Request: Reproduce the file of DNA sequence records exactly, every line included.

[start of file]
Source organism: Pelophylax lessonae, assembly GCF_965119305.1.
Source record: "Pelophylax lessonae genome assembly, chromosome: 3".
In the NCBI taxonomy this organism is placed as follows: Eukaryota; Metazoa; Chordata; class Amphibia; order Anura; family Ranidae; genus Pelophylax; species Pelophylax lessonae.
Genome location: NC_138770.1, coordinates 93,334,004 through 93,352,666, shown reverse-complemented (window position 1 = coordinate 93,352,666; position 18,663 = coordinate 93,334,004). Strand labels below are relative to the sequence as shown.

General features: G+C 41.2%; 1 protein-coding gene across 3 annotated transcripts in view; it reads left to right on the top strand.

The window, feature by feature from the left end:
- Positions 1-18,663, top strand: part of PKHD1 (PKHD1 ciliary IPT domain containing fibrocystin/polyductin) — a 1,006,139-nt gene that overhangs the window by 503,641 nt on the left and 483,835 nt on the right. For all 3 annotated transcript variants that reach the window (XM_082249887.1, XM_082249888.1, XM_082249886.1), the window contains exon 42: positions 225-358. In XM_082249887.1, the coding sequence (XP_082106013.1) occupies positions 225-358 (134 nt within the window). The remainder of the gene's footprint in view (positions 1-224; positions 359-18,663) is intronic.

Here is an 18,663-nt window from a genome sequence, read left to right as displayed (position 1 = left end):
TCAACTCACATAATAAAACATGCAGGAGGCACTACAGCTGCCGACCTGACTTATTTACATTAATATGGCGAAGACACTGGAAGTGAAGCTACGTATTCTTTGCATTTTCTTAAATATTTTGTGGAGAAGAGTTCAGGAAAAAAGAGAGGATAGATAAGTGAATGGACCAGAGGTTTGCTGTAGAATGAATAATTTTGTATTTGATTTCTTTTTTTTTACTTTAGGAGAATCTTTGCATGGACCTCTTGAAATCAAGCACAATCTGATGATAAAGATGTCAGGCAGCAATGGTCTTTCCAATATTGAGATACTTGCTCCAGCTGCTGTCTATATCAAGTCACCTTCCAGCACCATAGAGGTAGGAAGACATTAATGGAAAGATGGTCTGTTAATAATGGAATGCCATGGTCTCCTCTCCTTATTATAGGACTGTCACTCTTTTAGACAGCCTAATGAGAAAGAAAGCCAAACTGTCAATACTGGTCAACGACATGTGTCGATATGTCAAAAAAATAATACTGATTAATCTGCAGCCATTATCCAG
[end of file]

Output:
Source organism: Pelophylax lessonae, assembly GCF_965119305.1.
Source record: "Pelophylax lessonae genome assembly, chromosome: 3".
In the NCBI taxonomy this organism is placed as follows: Eukaryota; Metazoa; Chordata; class Amphibia; order Anura; family Ranidae; genus Pelophylax; species Pelophylax lessonae.
Genome location: NC_138770.1, coordinates 93,334,004 through 93,352,666, shown reverse-complemented (window position 1 = coordinate 93,352,666; position 18,663 = coordinate 93,334,004). Strand labels below are relative to the sequence as shown.

General features: G+C 41.2%; 1 protein-coding gene across 3 annotated transcripts in view; it reads left to right on the top strand.

The window, feature by feature from the left end:
- Positions 1-18,663, top strand: part of PKHD1 (PKHD1 ciliary IPT domain containing fibrocystin/polyductin) — a 1,006,139-nt gene that overhangs the window by 503,641 nt on the left and 483,835 nt on the right. For all 3 annotated transcript variants that reach the window (XM_082249887.1, XM_082249888.1, XM_082249886.1), the window contains exon 42: positions 225-358. In XM_082249887.1, the coding sequence (XP_082106013.1) occupies positions 225-358 (134 nt within the window). The remainder of the gene's footprint in view (positions 1-224; positions 359-18,663) is intronic.

Here is an 18,663-nt window from a genome sequence, read left to right as displayed (position 1 = left end):
TCAACTCACATAATAAAACATGCAGGAGGCACTACAGCTGCCGACCTGACTTATTTACATTAATATGGCGAAGACACTGGAAGTGAAGCTACGTATTCTTTGCATTTTCTTAAATATTTTGTGGAGAAGAGTTCAGGAAAAAAGAGAGGATAGATAAGTGAATGGACCAGAGGTTTGCTGTAGAATGAATAATTTTGTATTTGATTTCTTTTTTTTTACTTTAGGAGAATCTTTGCATGGACCTCTTGAAATCAAGCACAATCTGATGATAAAGATGTCAGGCAGCAATGGTCTTTCCAATATTGAGATACTTGCTCCAGCTGCTGTCTATATCAAGTCACCTTCCAGCACCATAGAGGTAGGAAGACATTAATGGAAAGATGGTCTGTTAATAATGGAATGCCATGGTCTCCTCTCCTTATTATAGGACTGTCACTCTTTTAGACAGCCTAATGAGAAAGAAAGCCAAACTGTCAATACTGGTCAACGACATGTGTCGATATGTCAAAAAAATAATACTGATTAATCTGCAGCCATTATCCAG